The Internet LOVES A Mysterious Black Sarcophagus

The Internet LOVES A Mysterious Black Sarcophagus

But as archaeologists opened the sarcophagus, they found three skeletons filled with red sewage inside it and no curse has been unleashed... YET!

Workmen found the black granite tomb this month during construction of an apartment building in the historic Mediterranean port city of Alexandria.

The ancient coffin is the largest to be discovered in Alexandria.

Archaeologists believe it is 2,000 years old, dating back to the early Ptolemaic period, which began around 323 B.C. Since that's when Alexander The Great died, some people speculated it might contain his remains.

A mysterious Egyptian sarcophagus feared to contain a deadly mummy's curse has finally been opened.

One of the skulls appeared to have an arrow wound in it, leading the Ministry of Antiquity to conclude the bodies were likely soldiers.

In a press statement, Waziri said that one of the skulls was apparently hit by a sharp instrument as it showed signs of multiple fractures.

The skeletons will be studied further at a restoration museum, while the sarcophagus itself will preserved for historical purposes.

The Tomb after the lid was removed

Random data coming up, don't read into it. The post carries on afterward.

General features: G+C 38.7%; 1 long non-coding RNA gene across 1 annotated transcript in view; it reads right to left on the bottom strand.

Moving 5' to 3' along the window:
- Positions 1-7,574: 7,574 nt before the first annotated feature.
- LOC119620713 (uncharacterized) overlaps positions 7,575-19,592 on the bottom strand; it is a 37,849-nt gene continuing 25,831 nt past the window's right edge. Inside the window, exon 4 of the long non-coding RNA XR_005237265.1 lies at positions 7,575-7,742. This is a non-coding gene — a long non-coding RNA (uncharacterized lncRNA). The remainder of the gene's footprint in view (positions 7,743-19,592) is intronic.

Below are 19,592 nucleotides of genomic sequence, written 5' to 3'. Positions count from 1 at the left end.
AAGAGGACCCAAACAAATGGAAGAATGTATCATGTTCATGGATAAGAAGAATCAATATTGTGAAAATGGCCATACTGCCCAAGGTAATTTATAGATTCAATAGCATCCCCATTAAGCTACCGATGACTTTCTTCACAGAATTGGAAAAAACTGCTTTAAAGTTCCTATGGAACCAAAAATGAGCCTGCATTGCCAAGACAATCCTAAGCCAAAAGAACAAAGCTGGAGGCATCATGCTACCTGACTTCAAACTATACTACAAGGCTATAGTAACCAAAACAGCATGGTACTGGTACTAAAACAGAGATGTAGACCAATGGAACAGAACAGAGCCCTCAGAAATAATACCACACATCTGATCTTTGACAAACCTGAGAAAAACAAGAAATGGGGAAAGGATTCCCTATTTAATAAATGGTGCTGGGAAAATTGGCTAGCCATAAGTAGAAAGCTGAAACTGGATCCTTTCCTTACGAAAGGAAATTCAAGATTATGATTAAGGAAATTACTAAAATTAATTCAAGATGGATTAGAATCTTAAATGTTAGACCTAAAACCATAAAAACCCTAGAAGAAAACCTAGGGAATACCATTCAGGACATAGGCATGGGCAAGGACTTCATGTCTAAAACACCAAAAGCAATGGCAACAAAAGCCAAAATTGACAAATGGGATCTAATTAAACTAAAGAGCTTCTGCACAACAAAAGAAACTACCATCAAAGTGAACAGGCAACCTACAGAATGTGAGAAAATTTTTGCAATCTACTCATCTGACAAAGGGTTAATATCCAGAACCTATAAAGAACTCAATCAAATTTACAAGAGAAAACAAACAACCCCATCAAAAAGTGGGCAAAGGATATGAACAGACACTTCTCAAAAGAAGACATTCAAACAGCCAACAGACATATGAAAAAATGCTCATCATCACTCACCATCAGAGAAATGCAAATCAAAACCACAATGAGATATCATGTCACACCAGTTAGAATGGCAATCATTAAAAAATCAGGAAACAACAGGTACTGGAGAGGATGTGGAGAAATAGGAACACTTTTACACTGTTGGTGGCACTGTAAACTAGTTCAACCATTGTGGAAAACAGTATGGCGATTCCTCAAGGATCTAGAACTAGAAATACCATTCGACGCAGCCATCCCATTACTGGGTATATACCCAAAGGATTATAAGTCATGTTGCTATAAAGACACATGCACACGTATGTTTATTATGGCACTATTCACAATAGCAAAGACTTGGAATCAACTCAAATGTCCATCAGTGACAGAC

The Tomb after the lid was removed

In a photo provided by the Egyptian Antiquities Ministry, a granite coffin that was discovered in Alexandria, Egypt, pictured in July.

Also found inside the 50-tonne coffin was a significant amount of sewage which had leaked its way inside over two millennia.

Breaking the sarcophagus' mortar seal, the lid was removed first revealing three decomposed mummies, according to Secretary-General of the Supreme Council of Antiquities Mostafa Waziri, who spoke with Egypt Today.

Waziri said the lack of death masks in precious metals, amulets, statuettes or inscriptions on the sarcophagus meant the bodies were unlikely to be those of Ptolemaic or Roman royals.

And inside the 2,000-year-old tomb, three mummies have been found.

After some absolutely breathless speculation about the contents of the black sarcophagus, everyone pretty much settled on some sort of dire curse.

"The sarcophagus has been opened, but we have not been hit by a curse", said Waziri, dismissing claims made by some United Kingdom media outlets about "possible curse" could be cast on the world in case the tomb was opened.

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